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From Moore's Freemason's Monthly, Vol. XXXII, No. 8, August 1873, Page 238:


The nativity of St. John the Baptist was celebrated at Haverhill, in this State, by the brethren of that pleasantly located city, on the 24th of June, by the laying of the corner-stone of a new Masonic Temple, and other appropriate festivities. The occasion was one of joyous interest not only to the brethren immediately interested in it, but to the citizens at large, and the arrangements for the day were all carried oat with a completeness and success rarely surpassed, and not often equalled on occasions of the kind.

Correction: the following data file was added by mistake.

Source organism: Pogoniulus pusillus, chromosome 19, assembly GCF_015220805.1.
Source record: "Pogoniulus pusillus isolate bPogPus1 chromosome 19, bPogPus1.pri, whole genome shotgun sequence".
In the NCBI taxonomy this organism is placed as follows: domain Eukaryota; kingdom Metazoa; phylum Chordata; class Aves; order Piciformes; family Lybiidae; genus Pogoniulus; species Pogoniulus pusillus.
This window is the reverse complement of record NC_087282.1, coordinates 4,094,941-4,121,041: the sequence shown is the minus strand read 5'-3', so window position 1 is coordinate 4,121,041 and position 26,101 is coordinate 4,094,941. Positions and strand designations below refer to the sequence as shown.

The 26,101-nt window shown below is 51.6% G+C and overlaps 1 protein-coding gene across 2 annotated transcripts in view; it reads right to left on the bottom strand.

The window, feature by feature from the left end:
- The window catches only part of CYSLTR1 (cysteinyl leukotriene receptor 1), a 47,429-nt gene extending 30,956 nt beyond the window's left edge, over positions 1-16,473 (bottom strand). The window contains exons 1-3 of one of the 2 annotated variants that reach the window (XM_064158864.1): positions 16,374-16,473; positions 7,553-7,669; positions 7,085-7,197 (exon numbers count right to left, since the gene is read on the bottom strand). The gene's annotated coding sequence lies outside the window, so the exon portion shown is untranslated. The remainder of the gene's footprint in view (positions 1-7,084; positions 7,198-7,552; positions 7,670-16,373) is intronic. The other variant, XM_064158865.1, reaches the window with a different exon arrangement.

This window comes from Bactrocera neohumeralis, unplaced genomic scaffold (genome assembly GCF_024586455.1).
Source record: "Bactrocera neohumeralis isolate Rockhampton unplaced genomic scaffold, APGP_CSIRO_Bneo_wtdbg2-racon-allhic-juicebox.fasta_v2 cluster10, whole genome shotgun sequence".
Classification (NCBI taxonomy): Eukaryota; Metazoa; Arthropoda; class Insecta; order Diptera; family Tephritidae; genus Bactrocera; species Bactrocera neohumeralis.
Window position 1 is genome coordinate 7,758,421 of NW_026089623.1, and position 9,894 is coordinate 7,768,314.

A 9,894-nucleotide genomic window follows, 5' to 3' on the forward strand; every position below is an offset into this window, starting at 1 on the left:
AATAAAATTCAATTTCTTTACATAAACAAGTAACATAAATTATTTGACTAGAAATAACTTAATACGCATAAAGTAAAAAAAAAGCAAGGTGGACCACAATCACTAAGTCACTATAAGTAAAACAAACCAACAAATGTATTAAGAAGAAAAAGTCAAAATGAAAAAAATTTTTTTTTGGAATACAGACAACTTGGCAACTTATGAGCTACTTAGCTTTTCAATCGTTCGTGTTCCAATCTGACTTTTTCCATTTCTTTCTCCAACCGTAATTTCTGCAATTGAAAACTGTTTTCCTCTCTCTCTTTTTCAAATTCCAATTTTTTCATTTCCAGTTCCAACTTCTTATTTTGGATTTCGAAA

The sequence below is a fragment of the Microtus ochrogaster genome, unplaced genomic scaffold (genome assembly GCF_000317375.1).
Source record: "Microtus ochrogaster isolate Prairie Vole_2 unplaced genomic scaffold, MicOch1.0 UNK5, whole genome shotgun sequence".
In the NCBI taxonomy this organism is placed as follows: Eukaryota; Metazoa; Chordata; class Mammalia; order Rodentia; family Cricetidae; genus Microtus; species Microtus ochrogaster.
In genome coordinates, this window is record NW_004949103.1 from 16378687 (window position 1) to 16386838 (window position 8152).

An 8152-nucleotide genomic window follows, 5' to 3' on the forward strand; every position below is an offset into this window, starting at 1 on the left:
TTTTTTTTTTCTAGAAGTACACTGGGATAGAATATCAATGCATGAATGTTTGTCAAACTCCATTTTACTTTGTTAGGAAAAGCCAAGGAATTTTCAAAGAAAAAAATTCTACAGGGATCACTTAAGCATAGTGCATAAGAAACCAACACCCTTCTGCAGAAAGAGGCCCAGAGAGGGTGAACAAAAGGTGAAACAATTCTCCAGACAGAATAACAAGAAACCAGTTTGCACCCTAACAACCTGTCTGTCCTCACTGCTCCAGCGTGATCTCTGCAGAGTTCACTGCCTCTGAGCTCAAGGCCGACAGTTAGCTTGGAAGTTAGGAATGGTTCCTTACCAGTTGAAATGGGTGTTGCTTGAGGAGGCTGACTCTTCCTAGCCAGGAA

The Grand Lodge of the State was represented by M. W. Grand Master Nickerson; R. W. William D. Coolidge as D. G. M.; Past Grand Masters Chas. C. Dame and William Parkman as Wardens; R. W. John McClellan, Grand Treas.; R. W. Andrew G. Smith as Recording Grand Sec.; R. W. Charles H. Titus as Grand Chaplain, and others, including the Deputy Grand Master of the District. On arriving at the depot the Grand Lodge was received by the Haverhill Commandery (ninety members), and escorted in carriages to the Masonic Hall, where a procession was formed,—consisting of the members of Merrimack and Saggahew Lodges, respectively under their W. Masters, and numbering together about one hundred brethren,—and proceeded, with occasional delays, to accept the hospitalities which were generously offered them, to the site of the new Temple on the corner of Merrimac and How streets. The ceremonies which occurred here it is not necessary for us to detail, our readers being supposed to be perfectly familiar with them. We may add, however, that the exercises were interspersed by appropriate music by the band, and excellent singing by a select choir.